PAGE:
Tax day is creeping up on us once again. And if you are like most photography business owners, filling out tax forms are anything but a fun time. Whether you do it yourself, or hire someone else to do it for you, nothing can make the experience a little more bearable is seeing the word “refund” instead of finding out how much more you owe.
With thousands of pages of code and a plethora of changes that occur every year, its easy to miss things that could impact your bottom line. Check out these commonly overlooked deductions to see if you qualify for more this year.
1. One of the most overlooked credits is the American Opportunity Credit, which has been extended through 2012. This credit allows eligible taxpayers to claim up to $2,500 for each of the first four years of college for each student. Whether you or a child is currently in college, this credit is nonrefundable, which means you could get back more in a refund than you paid in.
2. Have you donated anything to charity this year? While you’ve probably cleaned out your closets a time or two, don’t forget about the things you’ve donated for your business as well. A donated portrait session still has value.
3. Mileage can be a huge bonus to your bottom line. In many cases, you probably use your car for personal and business. Everything business related can be deducted. Also include volunteer mileage as you are driving to and from charity functions. While you do have the option for reporting actual expenses or taking the mileage credit, the mileage credit is usually the easiest way. Keep a log handy in your car and record everything you do for business.
4. Just because you office out of your home doesn’t mean you can’t use your office as a deduction. Many business owners put off including their home office expenses because they aren’t sure what can be included and they would rather be on the safe side. If you are entitled to it, you should claim it. The important thing is to keep records of everything and separate your personal and office aspects of your home.
5. Do you use your cell phone, mobile devices and computers for business? Include the purchase amounts and any monthly fees in the deduction process. The same applies to your Internet service.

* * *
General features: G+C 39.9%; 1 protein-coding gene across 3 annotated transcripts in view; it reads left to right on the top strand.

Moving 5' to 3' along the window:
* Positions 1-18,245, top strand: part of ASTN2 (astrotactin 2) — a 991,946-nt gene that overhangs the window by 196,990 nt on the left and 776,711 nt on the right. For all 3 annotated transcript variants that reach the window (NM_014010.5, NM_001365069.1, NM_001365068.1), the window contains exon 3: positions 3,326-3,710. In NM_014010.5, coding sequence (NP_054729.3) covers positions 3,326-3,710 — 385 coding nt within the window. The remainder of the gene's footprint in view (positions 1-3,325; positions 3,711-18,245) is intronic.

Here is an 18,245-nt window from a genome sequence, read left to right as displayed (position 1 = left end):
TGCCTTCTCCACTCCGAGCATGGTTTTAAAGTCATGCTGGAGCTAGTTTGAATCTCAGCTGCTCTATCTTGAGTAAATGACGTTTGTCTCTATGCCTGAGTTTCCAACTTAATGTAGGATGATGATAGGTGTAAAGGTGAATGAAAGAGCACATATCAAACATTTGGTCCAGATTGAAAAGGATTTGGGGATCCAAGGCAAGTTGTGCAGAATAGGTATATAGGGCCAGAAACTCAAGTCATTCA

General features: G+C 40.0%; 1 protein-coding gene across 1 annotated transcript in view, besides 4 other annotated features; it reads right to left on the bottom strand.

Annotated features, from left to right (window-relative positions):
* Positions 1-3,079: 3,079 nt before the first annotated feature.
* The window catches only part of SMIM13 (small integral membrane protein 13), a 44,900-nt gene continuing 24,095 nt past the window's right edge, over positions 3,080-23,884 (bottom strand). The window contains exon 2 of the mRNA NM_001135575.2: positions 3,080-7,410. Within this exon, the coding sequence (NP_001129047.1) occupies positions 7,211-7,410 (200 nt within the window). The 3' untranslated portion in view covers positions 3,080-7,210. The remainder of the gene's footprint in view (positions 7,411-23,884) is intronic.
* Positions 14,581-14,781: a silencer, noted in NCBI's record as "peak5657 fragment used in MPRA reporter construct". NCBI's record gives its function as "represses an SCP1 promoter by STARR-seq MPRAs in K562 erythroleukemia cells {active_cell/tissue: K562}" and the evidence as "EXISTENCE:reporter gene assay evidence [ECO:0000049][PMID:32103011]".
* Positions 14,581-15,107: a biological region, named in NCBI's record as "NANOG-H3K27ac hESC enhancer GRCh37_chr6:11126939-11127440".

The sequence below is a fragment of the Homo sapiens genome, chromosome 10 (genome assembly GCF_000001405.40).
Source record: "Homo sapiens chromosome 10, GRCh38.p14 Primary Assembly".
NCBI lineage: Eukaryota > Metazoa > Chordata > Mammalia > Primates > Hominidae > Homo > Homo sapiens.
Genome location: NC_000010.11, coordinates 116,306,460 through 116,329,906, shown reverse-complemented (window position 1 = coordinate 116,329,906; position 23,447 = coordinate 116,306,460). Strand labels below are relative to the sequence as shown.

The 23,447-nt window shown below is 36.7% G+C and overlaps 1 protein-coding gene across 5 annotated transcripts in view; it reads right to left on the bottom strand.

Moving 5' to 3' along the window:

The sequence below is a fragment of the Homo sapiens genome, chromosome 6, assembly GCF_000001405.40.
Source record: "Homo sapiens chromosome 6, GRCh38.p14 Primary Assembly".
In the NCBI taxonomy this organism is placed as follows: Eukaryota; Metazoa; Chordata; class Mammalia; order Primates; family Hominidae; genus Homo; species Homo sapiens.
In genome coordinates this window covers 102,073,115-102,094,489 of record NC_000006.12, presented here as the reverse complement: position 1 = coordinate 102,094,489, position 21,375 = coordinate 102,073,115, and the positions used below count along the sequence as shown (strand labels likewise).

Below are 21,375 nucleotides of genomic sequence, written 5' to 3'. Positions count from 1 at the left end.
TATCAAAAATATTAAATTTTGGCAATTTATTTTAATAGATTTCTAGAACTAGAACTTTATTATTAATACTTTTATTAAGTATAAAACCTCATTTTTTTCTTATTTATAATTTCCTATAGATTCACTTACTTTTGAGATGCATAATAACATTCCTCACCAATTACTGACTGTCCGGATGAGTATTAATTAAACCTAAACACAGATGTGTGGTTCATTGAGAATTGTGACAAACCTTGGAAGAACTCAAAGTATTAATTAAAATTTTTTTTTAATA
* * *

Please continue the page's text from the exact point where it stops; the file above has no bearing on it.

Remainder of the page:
6. Newspapers, magazines and trade journals are considered to be training materials for your business, and therefore considered to be deductions. Sign up for subscriptions that will help you improve your business process and claim them on your taxes.
7. If you’ve made the split from holding a full time job and are now working for yourself, you’ve already encountered the pains of finding your own health insurance. While working for a company has its advantages – they may pay part of your monthly insurance premium – working for yourself has its advantages too. In many cases you can deduct the cost of health insurance for yourself and your family. In other words you can create your own health benefits program by supplementing it with a tax deduction, writing off money spent on the premium.
8. Meals and entertainment can be used at the 50 percent rate. However, keep in mind this is the one are prime for abuse, which means it’s the most frequent red flag area that causes potential audits. Keep receipts for anything that falls in this area.
9. Travel on a regular basis for weddings, events or corporate jobs? To be considered business related you must have specific business purposes planned before you leave home, and you must conduct business while you are on location. Keep logs and receipts of everything you do – meals, auto rental, subway expense, toll road fees, etc. Business travel is 100 percent deductible, minus your meal and entertainment expense.
10. Not in college but still attending training throughout the year? Education is considered to be a business expense, and therefore can be written off accordingly. Track everything related to your education, including travel, mileage, meals and the cost of the class itself.
11. As your photography business thrives, you’ll begin to focus on investing for the future and hiring others to plan and prepare your taxes. Fees for planning, lawyers, accountants and other tax professionals are deductible. Fees paid to your broker and IRA funds, subscriptions to investment magazines, long distance phone calls to your broker or advisers, even mileage are all considered deductible expenses.
12. The retirement tax credit gives you two great benefits. First, any contributions to your retirement account aren’t taxed as of now. Second, you get a credit on the first $2,000 you invest, resulting in a reduction on your taxes as well.
While this isn’t a complete list of tax deductions, nor is it considered to be legal or tax advice (yep, have to add that in here), this list is here to remind you of things you may qualify for during your 2011 tax reporting process. Talk with your adviser or look for every advantage possible as you finish up your 2011 business year.